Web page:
Back pain is a common condition with around 80% of Australians experiencing issues with their backs at some point in their lifetime.
For some this is a one-off occurrence, for others, it can return sporadically, or even become an ongoing condition that needs to be managed.
Learning how to manage your back health is about being aware of your limitations, implementing preventative strategies and taking on activities that improve and strengthen your body.
The first step, however, is to understand your particular type of back pain and identify the triggers and how you can minimise the chance of future flare-ups.
Back pain can range from dull aching to more painful shooting or burning sensations.
This pain can radiate down your limbs and may include tingling sensations in your extremities.
You may also encounter muscle stiffness or spasms that can make movement challenging.
There are many causes of back pain. Most are not serious, and when pain occurs it will subside in a short period of time without the need for treatment.
Sometimes, the pain lasts longer than expected and additional support may be required.
In these cases, it’s important to have your condition assessed by health practitioners to ensure you have an appropriate treatment plan for your situation.
Back pain from sitting at a desk
Poor ergonomics and a sedentary lifestyle may contribute to back pain for some people.
Many workplaces have implemented measures to increase movement and posture change.
Standing desks, frequent work breaks, regular physical activity, and task variety all help reduce long periods of static sitting and can help manage back pain.
For those in physically demanding jobs, the amount of physical activity and the intensity of these activities may contribute to pain.
In these roles, it is important to understand your physical limits, pace your activities to avoid aggravating pain, ask for help where required, and develop suitable lifting techniques to manage the demands of the job.
In most cases, you will be able to continue working while you experience back pain.
You may need to reduce the intensity of your tasks, work alternative duties, or ask for help completing your daily activities, however maintaining a routine and work schedule is important for a healthy recovery.
If your pain leads to time away from work, you may be required to undertake a medical or fitness for duty assessment before you can return to the job, or a return-to-work plan may be developed.
One of the most important and often overlooked parts of returning to work after an injury is communication.
You may need time to transition back to full duties or there may be tasks that you can’t do the same way or at all.
There may also be new equipment needed to help you complete your duties, or workplace modifications required.
JobAccess is available to individuals and workplaces in cases where permanent disability is diagnosed and workplace modifications are required. In most instances, back pain does not progress to this level.
On rare occasions, it may be necessary to consider a different job.
This is not a decision to be taken lightly, and consultation with medical and allied health practitioners as well as occupational physicians should be sort first.
If it is deemed necessary, supports are available to help identify new suitable employment options.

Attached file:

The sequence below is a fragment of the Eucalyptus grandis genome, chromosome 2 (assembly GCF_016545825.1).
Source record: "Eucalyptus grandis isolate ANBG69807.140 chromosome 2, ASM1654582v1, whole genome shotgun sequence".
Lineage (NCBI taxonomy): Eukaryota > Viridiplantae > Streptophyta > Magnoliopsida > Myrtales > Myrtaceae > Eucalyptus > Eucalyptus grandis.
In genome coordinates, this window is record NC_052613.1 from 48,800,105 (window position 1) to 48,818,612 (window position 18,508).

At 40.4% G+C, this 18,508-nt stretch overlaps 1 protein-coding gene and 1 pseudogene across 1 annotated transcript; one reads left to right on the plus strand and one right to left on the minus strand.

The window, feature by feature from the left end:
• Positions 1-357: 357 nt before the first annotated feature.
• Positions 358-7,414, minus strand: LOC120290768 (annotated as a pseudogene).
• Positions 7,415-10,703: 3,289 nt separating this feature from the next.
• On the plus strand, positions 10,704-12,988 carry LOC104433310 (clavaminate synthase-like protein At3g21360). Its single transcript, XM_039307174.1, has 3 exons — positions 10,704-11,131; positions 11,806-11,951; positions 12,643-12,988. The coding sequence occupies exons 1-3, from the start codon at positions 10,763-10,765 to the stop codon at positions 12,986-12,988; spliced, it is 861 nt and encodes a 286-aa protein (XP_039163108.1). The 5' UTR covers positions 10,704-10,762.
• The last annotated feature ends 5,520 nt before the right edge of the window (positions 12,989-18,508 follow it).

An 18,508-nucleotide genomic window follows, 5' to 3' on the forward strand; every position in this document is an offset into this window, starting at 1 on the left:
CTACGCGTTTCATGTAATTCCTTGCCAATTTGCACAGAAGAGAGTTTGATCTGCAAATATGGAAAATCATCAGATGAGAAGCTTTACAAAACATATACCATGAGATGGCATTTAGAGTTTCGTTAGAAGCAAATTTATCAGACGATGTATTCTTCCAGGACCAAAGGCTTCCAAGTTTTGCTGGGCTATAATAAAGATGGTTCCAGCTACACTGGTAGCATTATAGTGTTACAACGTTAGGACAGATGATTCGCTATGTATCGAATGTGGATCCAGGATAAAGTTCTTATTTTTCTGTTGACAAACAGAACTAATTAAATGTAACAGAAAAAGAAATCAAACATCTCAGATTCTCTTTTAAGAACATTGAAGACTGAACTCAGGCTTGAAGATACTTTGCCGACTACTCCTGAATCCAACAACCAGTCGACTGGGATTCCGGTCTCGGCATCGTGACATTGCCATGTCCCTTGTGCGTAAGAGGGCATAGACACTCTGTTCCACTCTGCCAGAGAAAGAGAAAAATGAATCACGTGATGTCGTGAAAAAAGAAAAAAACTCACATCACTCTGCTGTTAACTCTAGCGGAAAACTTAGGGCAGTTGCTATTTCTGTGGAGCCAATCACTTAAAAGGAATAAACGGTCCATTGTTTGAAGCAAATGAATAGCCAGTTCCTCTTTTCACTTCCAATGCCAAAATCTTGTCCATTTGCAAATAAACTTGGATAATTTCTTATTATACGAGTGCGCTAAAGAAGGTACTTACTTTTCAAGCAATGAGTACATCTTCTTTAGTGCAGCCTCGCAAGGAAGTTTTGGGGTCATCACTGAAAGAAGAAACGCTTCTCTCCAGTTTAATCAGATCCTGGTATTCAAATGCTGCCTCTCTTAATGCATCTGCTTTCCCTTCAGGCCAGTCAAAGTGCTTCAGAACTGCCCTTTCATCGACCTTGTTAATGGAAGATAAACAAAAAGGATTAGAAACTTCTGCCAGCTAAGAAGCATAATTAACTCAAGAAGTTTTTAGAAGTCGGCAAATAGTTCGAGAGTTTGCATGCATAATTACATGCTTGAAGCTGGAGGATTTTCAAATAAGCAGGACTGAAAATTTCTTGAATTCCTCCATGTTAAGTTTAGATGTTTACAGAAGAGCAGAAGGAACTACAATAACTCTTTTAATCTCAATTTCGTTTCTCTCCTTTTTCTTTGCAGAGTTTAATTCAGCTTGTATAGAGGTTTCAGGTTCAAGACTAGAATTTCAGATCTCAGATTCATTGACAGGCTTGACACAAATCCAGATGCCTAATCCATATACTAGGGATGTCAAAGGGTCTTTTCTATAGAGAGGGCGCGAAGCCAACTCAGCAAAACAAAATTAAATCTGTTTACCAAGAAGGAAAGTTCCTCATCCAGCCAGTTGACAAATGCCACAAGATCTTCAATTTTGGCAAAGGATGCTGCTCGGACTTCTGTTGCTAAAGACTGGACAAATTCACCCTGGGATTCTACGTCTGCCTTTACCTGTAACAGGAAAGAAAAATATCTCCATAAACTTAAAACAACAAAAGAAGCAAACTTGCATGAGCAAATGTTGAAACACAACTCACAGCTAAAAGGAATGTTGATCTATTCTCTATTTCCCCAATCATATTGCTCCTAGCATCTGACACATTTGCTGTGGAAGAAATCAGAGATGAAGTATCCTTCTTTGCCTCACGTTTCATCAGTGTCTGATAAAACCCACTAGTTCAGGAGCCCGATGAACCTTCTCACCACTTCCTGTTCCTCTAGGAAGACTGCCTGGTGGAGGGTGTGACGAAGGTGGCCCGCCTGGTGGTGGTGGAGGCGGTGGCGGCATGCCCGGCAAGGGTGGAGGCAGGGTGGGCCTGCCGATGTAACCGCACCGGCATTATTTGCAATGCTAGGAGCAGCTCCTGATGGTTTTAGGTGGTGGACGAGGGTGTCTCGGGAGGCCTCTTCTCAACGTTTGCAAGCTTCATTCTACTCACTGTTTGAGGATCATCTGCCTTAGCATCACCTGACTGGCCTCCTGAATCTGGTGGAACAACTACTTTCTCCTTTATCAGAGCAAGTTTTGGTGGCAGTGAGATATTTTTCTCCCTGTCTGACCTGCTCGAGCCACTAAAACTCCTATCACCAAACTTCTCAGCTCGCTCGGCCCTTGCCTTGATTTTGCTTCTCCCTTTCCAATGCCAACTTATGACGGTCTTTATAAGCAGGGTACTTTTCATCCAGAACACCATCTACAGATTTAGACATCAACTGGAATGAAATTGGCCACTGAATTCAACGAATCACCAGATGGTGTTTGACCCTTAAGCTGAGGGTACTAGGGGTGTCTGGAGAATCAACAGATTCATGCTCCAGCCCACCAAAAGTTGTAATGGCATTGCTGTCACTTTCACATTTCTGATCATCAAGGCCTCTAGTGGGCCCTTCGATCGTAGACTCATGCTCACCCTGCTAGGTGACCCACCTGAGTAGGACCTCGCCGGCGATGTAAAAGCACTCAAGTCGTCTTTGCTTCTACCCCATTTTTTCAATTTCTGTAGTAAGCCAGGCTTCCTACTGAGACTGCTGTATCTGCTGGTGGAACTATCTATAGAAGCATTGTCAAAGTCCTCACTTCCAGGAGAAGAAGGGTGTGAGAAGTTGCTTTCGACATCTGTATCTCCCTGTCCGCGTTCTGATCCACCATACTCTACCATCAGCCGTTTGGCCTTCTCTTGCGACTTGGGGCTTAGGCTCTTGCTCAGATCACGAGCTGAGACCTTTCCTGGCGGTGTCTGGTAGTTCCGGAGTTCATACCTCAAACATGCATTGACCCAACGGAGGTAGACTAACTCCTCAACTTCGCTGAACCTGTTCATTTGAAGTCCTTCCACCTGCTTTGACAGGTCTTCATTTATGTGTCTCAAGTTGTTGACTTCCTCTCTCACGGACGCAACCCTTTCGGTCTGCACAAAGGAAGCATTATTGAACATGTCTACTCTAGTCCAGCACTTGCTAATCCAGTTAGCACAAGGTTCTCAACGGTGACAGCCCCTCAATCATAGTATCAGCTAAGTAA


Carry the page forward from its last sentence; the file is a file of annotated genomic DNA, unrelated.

Having open channels with your boss and HR helps to make sure everyone knows what your capabilities are and what adjustments might need to be made.
If you are recovering from or managing back pain it is important to follow the advice of your doctor and allied health team.
They know your unique situation and will formulate a plan to help you overcome your challenges.
The following, however, represent some general advice that will help keep your back in good health:
Don’t overdo it – your recovery may take time, make sure you don’t push yourself past the limits.
If you are finding yourself experiencing elevated levels of pain, then it might be wise to back off and pace your activities more.
Keep moving – Rest is not a cure for back pain! In fact, a sedentary lifestyle may be a contributor to back pain.
If you have a less active job, try and find ways to move during the day or change how you commute to work by walking or cycling if possible.
Stay active – An active lifestyle is beneficial to your overall health in many ways but even more for your back.
Your spine is meant to move so finding a way to get physical is incredibly important for recovery and keeping your back strong.
Find something you enjoy, whether it is lifting weights, playing regular rounds on the golf course or taking walks amongst nature. As long as you are moving!
Watch your weight – Working in tandem with physical activity is your diet. The heavier you are the more pressure you are putting on your spine.
But eating well doesn’t mean you have to starve yourself. A balanced diet can include treats, just go easy on them.
Mental health is important too – just because you are in pain now doesn’t mean you won’t ever be able to do the things you love again.
Back pain, especially in severe cases, can be debilitating and you may feel like an active lifestyle may not be possible again.
However, most cases of back pain do heal and even those that have more chronic cases find that with adjustments, they can get back to doing the things they love.
Think before you lift – before you engage in any tasks whether at home or work that require you to lift, pause for a minute to assess and ask yourself.
Is the item heavy or awkward and would it be better with a second pair of hands? is there a tool that could make the lift easier on your body?
Is the task a repetitive one that you may need to take breaks doing? Are you lifting with proper form?
If you need more information about looking after your back the MAX Health team can help.